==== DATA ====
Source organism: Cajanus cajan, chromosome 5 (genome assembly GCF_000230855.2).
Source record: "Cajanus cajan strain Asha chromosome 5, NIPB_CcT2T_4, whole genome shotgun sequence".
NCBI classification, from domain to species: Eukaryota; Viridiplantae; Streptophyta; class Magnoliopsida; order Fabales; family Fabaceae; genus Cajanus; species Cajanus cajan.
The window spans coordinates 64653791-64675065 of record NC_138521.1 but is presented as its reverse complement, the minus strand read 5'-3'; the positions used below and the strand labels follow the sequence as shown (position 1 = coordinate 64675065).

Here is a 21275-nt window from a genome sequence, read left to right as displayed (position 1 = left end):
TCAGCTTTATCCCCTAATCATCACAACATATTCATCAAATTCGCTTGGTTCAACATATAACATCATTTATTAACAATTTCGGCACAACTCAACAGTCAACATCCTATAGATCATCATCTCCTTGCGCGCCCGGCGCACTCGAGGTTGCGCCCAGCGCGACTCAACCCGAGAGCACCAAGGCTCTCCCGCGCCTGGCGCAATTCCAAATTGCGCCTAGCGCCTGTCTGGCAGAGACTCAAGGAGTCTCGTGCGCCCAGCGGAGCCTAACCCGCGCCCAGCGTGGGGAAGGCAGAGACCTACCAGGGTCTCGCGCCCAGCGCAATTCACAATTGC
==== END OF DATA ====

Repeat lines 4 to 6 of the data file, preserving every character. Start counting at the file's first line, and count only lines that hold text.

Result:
The window spans coordinates 64653791-64675065 of record NC_138521.1 but is presented as its reverse complement, the minus strand read 5'-3'; the positions used below and the strand labels follow the sequence as shown (position 1 = coordinate 64675065).

Here is a 21275-nt window from a genome sequence, read left to right as displayed (position 1 = left end):
TCAGCTTTATCCCCTAATCATCACAACATATTCATCAAATTCGCTTGGTTCAACATATAACATCATTTATTAACAATTTCGGCACAACTCAACAGTCAACATCCTATAGATCATCATCTCCTTGCGCGCCCGGCGCACTCGAGGTTGCGCCCAGCGCGACTCAACCCGAGAGCACCAAGGCTCTCCCGCGCCTGGCGCAATTCCAAATTGCGCCTAGCGCCTGTCTGGCAGAGACTCAAGGAGTCTCGTGCGCCCAGCGGAGCCTAACCCGCGCCCAGCGTGGGGAAGGCAGAGACCTACCAGGGTCTCGCGCCCAGCGCAATTCACAATTGC